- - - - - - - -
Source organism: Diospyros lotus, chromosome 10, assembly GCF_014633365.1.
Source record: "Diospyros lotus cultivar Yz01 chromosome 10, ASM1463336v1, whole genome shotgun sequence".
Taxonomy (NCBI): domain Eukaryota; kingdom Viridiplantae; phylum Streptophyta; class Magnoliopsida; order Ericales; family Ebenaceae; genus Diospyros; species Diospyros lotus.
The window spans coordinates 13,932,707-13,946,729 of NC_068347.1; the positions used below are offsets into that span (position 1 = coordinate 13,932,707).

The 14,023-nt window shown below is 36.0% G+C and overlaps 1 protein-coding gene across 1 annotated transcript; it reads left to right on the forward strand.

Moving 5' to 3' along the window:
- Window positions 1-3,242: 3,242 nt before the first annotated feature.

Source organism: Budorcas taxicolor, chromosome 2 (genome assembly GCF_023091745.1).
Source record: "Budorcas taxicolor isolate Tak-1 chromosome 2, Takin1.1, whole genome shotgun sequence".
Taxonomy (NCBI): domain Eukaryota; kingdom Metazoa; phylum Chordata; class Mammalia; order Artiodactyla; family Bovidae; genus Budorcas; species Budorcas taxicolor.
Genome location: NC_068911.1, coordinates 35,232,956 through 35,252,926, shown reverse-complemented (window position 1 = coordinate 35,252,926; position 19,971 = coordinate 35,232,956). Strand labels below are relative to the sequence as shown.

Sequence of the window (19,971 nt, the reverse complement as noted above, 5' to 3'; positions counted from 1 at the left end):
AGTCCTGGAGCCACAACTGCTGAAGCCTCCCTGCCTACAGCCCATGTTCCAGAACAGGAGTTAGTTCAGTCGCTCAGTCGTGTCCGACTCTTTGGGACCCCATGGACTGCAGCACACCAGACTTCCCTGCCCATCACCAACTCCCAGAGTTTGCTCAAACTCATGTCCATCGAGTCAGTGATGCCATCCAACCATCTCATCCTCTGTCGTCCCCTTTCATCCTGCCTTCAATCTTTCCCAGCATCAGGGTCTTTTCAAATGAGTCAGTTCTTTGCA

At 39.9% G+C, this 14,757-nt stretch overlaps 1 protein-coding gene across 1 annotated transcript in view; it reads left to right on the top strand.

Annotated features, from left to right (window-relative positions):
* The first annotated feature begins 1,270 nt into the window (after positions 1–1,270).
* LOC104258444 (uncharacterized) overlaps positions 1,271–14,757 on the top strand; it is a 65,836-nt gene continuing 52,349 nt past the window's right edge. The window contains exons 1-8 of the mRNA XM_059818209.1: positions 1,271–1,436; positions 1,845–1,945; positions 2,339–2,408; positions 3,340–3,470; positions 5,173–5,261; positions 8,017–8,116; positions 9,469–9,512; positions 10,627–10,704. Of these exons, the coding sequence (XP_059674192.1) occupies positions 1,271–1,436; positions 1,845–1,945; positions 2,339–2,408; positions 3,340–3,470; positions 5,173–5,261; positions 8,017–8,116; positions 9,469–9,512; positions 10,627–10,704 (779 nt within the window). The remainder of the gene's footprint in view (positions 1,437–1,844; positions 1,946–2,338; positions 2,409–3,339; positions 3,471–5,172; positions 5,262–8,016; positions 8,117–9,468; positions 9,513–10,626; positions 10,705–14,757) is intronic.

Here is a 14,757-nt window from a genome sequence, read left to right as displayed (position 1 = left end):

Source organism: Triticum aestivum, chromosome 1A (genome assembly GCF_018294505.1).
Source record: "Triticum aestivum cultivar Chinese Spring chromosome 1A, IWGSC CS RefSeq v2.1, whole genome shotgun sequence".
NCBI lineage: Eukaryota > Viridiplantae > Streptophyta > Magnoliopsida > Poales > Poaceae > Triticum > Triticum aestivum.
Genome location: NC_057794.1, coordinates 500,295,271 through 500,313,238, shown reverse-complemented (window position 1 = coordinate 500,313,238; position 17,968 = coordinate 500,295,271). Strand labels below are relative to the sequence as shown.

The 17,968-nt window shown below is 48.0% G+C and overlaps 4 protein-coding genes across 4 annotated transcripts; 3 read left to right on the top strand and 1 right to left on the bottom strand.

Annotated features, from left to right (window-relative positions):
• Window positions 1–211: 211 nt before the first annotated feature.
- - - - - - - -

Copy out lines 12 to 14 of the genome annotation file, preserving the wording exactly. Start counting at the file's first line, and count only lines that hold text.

Sequence of the window (19,971 nt, the reverse complement as noted above, 5' to 3'; positions counted from 1 at the left end):
AGTCCTGGAGCCACAACTGCTGAAGCCTCCCTGCCTACAGCCCATGTTCCAGAACAGGAGTTAGTTCAGTCGCTCAGTCGTGTCCGACTCTTTGGGACCCCATGGACTGCAGCACACCAGACTTCCCTGCCCATCACCAACTCCCAGAGTTTGCTCAAACTCATGTCCATCGAGTCAGTGATGCCATCCAACCATCTCATCCTCTGTCGTCCCCTTTCATCCTGCCTTCAATCTTTCCCAGCATCAGGGTCTTTTCAAATGAGTCAGTTCTTTGCA

At 39.9% G+C, this 14,757-nt stretch overlaps 1 protein-coding gene across 1 annotated transcript in view; it reads left to right on the top strand.